Tai Chi for Multiple Sclerosis

Posted by Grandmaster Gary Khor on 1 Feb 2020
TAI CHI is an exercise system that uses slow flowing movements with focus on correct breathing, posture and a relaxed, meditative mind. Our Tai Chi is taught are designed to leave the student feeling relaxed and invigorated.

STRESS REDUCTION.  Through movement, breathing, meditative and postural techniques the student is taught how to release muscular stress and initiate the relaxation response.  For the MS student this is particularly beneficial in combating fatigue, improving muscular co ordination and boosting the immune system,

MUSCLE TONE.  Tai Chi tones the muscles without exhausting them and without placing the MS student at risk of injury.  The risk of muscle wastage is therefore reduced.

MUSCLE COORDINATION.  Tai Chi focuses both on coordinated movement of limbs and body torso and on the development of awareness of movement.  Tai Chi dramatically improves balance and stability.  For the MS student even though their capacity for coordinated balance and movement may be reduced the increased ability to get the best out of what they have can dramatically increase their effective ability to balance and co ordinate.

JOINT MOBILITY.  Tai Chi uses a wide range of movements that require full rotation of joints, without force, in a slow gentle manner.  This helps increase balance and co ordination and maintains the joint range of motion helping to improve the quality of life of the MS student.

CARDIOVASCULAR FITNESS.  The bent knee position of Tai Chi used in the Academy has a cardiovascular loading of around 60 to 80 percent, an ideal level for developing the cardiovascular system without risk or fatigue.

RESPIRATORY FITNESS & SLEEP.  Disturbed sleep patterns can aggravate fatigue.  Tai Chi exercise is non-exhaustive in nature and is very beneficial, especially its breathing and meditative techniques. The proper use of the lung diaphragm in breathing not only stimulates the relaxation response, but also makes the breathing process much more energy efficient.  Both aspects are important to those with MS.

BODY TEMPERATURE.  Since elevated body temperature tends to aggravate the symptoms of MS exercise like Tai Chi that does not involve overly vigorous exercise is ideal.

BONE HEALTH.  Tai Chi is very effective in maintaining bone density and countering osteoporosis.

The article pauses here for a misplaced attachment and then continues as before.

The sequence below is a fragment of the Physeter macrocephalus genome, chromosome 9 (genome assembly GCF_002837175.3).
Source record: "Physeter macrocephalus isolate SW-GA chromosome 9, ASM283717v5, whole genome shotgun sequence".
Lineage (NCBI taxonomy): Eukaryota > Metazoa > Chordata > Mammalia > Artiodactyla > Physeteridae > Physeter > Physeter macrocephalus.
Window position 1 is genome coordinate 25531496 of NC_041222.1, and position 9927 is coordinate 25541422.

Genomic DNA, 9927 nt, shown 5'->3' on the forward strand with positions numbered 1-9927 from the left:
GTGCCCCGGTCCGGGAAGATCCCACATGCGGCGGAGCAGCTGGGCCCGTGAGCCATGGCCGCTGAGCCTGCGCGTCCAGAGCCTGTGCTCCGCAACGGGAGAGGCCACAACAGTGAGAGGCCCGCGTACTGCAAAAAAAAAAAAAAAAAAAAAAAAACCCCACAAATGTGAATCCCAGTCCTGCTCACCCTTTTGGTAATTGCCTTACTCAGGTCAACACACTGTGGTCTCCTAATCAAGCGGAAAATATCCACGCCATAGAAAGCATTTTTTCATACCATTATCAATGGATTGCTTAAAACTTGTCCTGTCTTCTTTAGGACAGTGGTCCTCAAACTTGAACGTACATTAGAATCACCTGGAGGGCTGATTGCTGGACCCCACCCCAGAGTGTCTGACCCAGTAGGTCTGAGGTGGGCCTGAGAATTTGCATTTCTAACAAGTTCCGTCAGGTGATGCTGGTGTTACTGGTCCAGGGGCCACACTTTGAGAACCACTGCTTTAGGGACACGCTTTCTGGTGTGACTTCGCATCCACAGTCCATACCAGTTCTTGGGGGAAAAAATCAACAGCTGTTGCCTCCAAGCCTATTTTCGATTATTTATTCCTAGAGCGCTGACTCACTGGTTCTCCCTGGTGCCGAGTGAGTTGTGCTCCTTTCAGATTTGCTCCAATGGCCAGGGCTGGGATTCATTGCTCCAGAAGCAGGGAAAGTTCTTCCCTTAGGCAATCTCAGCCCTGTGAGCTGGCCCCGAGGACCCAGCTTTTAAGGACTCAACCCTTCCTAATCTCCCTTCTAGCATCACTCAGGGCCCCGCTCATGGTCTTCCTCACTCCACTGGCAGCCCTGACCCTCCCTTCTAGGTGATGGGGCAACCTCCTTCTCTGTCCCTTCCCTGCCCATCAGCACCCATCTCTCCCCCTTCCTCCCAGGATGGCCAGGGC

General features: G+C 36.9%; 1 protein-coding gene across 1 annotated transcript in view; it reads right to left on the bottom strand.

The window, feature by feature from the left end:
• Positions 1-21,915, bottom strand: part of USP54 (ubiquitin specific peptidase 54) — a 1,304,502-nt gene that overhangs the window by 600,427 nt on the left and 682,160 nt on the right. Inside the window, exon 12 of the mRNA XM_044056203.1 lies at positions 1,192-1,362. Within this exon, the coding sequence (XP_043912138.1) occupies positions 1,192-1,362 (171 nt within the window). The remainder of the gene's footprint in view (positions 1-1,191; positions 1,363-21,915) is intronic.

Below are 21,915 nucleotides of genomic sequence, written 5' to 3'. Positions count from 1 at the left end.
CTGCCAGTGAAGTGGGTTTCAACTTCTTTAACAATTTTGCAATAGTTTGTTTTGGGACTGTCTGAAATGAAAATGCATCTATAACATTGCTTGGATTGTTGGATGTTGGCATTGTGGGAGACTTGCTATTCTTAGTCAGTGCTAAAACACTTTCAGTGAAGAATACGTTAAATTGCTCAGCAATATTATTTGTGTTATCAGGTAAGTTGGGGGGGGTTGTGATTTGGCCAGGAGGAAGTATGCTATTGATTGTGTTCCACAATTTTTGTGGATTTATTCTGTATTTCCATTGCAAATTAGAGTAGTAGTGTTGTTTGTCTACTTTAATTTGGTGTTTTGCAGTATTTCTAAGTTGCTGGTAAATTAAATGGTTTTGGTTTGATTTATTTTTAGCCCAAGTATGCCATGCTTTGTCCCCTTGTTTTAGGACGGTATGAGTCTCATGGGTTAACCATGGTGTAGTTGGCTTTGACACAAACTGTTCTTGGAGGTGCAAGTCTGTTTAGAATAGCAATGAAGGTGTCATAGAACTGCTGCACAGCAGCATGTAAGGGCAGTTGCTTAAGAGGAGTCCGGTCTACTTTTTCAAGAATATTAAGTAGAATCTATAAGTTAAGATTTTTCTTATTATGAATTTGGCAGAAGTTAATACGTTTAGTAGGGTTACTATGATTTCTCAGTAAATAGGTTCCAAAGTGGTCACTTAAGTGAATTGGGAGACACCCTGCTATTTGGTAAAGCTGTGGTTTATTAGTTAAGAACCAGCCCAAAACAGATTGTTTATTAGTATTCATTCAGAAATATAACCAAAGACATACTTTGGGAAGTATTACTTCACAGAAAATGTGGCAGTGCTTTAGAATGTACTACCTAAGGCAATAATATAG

BOWEL PROBLEMS.  MS Students often suffer bowel problems both as a direct result of MS and because of inactivity.  Tai Chi combines deep breathing and considerable waist work within its movements helping the peristaltic action in both the large and small intestines

BLADDER CONTROL.  Physical exercise has been found useful for reducing bladder control problems.  Tai Chi with its abdominal work should be useful in this area.  There are also breathing techniques that can be used with Tai Chi that are particularly aimed at strengthening the fascial and muscular tissue in the urogenital area.

STRETCHING.  Tai Chi uses a double stretch technique, particularly effective in relieving spasticity, managing pain and maintaining range of motion.   Rather than straighten joint a limb is simultaneously moved outward and withdrawn.  That is flexors and extensors are used in gentle opposition.  This bunches the muscles lengthening the tendons and ligaments without risking the joints.  The nature of the movement allows a fine level of control over how much effort one uses and there is no risk to the joints.  Both are ideal situations for the MS student.

MOBILITY PROBLEMS.  Spasticity, muscle weakness, co ordination and balance problems from MS can all make walking a particularly difficult endeavor for those with MS.  Tai Chi not only tones muscles but is a most effective way of improving balance and reducing falls.  Core-balancing muscles are correctly used.

FALLS PREVENTION Tai Chi posture keeps the centre of gravity between the feet and ensures walking safely and effectively. Techniques for reduction of stress carried in calf muscles also makes walking less tiring.